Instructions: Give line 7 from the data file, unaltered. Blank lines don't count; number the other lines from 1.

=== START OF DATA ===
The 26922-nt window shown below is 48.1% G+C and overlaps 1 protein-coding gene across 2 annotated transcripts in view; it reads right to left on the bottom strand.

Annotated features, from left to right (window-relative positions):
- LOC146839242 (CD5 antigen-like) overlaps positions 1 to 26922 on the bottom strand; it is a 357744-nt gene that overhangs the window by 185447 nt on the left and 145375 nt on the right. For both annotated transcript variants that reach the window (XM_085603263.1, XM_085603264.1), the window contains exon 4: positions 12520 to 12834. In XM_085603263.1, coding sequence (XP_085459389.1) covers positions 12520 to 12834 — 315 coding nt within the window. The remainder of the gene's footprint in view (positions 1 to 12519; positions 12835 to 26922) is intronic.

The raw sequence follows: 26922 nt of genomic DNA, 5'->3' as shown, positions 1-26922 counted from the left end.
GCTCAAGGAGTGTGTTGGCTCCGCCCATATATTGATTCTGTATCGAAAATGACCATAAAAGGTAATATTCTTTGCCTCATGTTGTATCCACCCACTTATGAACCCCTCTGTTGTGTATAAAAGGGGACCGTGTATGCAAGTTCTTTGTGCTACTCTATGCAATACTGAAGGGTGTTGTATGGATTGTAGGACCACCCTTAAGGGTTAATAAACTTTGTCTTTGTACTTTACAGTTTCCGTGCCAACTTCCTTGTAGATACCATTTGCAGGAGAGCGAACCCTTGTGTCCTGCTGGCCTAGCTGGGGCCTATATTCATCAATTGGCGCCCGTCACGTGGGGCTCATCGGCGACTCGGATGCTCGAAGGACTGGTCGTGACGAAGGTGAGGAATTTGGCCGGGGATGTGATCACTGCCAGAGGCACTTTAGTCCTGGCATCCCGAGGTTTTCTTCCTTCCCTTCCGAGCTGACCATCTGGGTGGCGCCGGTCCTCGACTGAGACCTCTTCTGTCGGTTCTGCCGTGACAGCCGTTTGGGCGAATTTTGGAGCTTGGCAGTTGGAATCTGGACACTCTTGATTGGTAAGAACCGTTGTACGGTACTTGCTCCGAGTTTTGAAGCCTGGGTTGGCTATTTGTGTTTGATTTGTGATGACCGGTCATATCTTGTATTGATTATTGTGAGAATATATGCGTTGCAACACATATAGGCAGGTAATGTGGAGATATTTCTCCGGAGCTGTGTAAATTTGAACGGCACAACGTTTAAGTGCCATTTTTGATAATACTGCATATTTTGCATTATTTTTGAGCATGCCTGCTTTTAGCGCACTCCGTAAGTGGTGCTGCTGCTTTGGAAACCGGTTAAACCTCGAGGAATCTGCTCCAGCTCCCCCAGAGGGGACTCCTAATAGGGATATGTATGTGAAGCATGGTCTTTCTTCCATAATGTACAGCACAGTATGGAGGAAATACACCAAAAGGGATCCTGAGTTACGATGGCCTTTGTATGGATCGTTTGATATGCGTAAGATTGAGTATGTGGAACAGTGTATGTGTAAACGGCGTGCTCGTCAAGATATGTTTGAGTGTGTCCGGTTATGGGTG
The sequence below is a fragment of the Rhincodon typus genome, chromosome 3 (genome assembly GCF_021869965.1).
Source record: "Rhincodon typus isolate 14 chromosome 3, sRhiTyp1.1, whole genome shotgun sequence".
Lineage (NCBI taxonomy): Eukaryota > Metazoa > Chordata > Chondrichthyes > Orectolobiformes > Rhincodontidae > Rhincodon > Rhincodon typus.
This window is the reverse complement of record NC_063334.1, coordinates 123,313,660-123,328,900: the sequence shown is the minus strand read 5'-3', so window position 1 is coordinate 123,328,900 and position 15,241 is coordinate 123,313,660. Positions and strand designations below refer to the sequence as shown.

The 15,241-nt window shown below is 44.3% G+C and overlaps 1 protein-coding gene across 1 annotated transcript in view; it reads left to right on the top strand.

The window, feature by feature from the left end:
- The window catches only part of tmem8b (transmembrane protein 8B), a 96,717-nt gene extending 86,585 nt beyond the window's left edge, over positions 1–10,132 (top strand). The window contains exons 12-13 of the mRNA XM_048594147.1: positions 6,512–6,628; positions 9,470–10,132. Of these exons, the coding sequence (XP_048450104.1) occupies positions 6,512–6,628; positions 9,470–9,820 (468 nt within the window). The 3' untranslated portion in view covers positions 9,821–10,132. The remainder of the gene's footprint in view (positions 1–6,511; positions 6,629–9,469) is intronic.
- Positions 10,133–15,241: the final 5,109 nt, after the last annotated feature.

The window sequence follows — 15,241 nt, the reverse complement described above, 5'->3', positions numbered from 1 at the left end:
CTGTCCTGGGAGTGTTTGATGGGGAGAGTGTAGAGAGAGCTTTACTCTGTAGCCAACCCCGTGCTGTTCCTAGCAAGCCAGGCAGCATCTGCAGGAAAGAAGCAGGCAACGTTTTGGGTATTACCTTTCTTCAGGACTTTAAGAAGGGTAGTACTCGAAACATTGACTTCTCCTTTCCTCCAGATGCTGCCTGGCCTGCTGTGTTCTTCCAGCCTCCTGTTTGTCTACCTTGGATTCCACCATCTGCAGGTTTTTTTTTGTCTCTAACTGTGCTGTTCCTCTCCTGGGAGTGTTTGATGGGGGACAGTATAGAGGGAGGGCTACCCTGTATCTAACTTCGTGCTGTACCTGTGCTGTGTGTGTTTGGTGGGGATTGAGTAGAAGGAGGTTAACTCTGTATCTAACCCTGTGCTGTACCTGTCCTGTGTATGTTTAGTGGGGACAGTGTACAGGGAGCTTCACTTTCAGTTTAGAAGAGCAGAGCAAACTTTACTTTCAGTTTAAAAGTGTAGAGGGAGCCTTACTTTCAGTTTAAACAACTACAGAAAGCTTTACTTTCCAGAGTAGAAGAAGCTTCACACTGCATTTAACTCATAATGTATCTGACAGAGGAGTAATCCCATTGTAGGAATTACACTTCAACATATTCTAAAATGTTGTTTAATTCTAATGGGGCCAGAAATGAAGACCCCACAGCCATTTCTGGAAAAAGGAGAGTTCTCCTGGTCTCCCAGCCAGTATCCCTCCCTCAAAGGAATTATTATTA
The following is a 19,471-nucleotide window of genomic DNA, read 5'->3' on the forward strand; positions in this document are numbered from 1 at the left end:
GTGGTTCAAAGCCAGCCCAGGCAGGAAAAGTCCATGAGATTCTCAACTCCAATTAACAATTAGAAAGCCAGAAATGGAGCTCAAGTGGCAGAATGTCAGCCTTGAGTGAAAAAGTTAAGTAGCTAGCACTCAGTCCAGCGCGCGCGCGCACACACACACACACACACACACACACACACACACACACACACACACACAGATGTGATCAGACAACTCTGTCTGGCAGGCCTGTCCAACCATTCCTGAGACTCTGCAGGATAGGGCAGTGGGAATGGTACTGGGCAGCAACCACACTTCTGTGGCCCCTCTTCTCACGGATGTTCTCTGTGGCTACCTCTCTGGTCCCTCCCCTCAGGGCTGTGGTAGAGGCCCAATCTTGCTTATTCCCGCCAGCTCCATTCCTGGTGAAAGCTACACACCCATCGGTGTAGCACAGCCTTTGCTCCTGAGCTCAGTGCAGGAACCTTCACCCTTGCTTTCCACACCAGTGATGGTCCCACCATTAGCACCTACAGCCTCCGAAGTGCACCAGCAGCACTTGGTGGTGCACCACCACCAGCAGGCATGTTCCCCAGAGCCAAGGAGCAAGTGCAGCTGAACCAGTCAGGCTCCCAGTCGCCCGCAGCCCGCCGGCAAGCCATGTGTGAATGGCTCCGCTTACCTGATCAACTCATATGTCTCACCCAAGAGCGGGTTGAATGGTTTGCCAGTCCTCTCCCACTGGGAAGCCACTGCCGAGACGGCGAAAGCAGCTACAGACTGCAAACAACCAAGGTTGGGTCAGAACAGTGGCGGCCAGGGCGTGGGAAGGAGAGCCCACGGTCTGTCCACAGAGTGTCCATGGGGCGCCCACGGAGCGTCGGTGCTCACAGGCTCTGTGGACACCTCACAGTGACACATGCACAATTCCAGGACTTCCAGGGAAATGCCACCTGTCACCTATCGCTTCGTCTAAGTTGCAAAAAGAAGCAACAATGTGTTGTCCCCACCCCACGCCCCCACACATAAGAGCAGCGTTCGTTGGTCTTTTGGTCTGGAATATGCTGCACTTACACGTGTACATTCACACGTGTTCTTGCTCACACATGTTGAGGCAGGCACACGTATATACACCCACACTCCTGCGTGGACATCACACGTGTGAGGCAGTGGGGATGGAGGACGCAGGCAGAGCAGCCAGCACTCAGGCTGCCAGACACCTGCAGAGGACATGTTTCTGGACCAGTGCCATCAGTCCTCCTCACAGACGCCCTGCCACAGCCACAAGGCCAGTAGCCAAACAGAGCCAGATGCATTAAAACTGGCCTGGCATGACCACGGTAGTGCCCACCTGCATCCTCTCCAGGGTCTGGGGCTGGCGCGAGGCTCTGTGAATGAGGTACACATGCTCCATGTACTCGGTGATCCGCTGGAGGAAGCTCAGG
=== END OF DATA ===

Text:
Source record: "Rhincodon typus isolate 14 chromosome 3, sRhiTyp1.1, whole genome shotgun sequence".